Most importantly, Miami's strong safety has bit on the pitch, has stepped towards the box, and is focused on the backfield (the right-most orange arrow). Cal wide receiver, Boateng, is in prime position to run his deep route right behind the Miami strong safety (blue arrow).
Cal then executes the flea flicker by having the runningback, Best, pitch the ball back to the quarterback, Longshore. Unfortunately, because Miami's defense appeared to be blitzing two of its linebackers, the defense has penetrated the offensive line and is forcing Longshore out of the pocket. If the pass protection had been better, Longshore might have had a chance to throw the ball. Unfortunately, it appears as if the Miami free safety (the lower right orange dot on the far right of the picture above), did not fall for the fake and is backpedaling into deep coverage. Furthermore, Miami's cornerback (defender in the bottom right corner) who is covering Boateng did not fall for the play fake either and is contining his man-coverage on Boateng. Longshore, and the offense as a whole, really doesn't have a chance at successful completing the pass due to the quick penetration from the blitzers, and because the Miami free safety and cornerback were not faked by the toss to Best.
Longshore scrambles out of the pocket and throws the ball away.
Here is the youtube video of the second play.
Perhaps some of you are wondering why this is a set-up when the first play was a pass and the second play was also a pass. Well, the first play was really like a trick, and the second play (the flea flicker) was even more of a trick. In my previous post where I dissected the Cal vs. Tennessee game, I used the phrase "set-up" for the first play (the run), the phrase "the add-on" for the second play (the play action), and the phrase "the trick" for the ultimate third play (the reverse). So applying these terms to these plays: the first play in this post was like "the add-on," and the second play of this post was "the trick." Cal did not run the "set-up" prior to these plays.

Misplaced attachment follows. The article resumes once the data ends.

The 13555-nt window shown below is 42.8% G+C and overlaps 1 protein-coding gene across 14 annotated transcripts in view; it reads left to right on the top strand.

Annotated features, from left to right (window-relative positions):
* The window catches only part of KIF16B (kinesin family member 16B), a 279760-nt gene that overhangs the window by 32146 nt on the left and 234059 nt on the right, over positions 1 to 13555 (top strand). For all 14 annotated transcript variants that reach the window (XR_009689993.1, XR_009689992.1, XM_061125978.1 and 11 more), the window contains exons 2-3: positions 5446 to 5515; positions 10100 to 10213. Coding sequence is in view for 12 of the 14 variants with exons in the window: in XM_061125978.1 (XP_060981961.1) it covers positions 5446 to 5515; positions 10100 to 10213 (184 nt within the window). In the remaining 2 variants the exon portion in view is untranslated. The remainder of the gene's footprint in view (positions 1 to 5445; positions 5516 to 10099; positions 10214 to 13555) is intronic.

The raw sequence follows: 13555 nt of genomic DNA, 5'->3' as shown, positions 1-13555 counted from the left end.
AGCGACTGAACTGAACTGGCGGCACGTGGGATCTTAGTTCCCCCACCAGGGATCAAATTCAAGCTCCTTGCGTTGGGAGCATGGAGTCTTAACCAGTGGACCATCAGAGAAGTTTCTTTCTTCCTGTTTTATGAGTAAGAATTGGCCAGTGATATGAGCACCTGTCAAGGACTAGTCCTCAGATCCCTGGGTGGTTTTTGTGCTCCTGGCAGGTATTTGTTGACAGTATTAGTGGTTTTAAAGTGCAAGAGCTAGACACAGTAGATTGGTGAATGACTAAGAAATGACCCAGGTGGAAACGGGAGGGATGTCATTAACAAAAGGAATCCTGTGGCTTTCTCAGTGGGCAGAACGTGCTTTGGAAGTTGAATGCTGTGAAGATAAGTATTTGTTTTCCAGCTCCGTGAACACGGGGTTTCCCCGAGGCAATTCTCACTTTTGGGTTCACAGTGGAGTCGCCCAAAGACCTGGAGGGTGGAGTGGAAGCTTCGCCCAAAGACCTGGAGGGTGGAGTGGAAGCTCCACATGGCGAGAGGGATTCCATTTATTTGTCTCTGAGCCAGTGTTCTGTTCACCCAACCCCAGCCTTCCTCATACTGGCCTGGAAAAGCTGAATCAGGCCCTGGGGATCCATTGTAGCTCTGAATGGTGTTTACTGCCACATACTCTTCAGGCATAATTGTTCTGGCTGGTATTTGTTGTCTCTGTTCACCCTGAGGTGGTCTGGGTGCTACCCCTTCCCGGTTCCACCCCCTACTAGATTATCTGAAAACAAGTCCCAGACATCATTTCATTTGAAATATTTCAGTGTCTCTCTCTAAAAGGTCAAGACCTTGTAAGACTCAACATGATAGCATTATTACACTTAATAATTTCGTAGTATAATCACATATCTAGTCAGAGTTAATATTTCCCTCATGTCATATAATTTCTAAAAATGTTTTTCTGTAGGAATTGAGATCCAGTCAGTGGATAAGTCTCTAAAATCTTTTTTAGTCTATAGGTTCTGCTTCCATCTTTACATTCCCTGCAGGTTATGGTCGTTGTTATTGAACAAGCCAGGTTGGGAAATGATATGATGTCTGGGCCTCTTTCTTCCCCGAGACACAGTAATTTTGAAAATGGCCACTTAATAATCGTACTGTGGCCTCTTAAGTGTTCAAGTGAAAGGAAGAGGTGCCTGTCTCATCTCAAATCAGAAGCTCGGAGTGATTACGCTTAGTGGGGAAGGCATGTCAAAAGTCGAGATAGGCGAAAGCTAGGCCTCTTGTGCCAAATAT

If you think about it, Cal merely jumped to "the add-on." Instead of going #1-run play; #2-playaction play; #3-flea flicker, Cal just started at #2. The effect is still the same. When the defense sees Cal run a playaction play, the defense knows the offense will probably run the ball out of the same formation. The defense can make this assumption because this assumption is the whole premise behind playaction. Playaction is designed to look like a run play, but is really a pass. So if an offense play actions although never before running the ball, the defense can still assume a run will be called up some time in the future.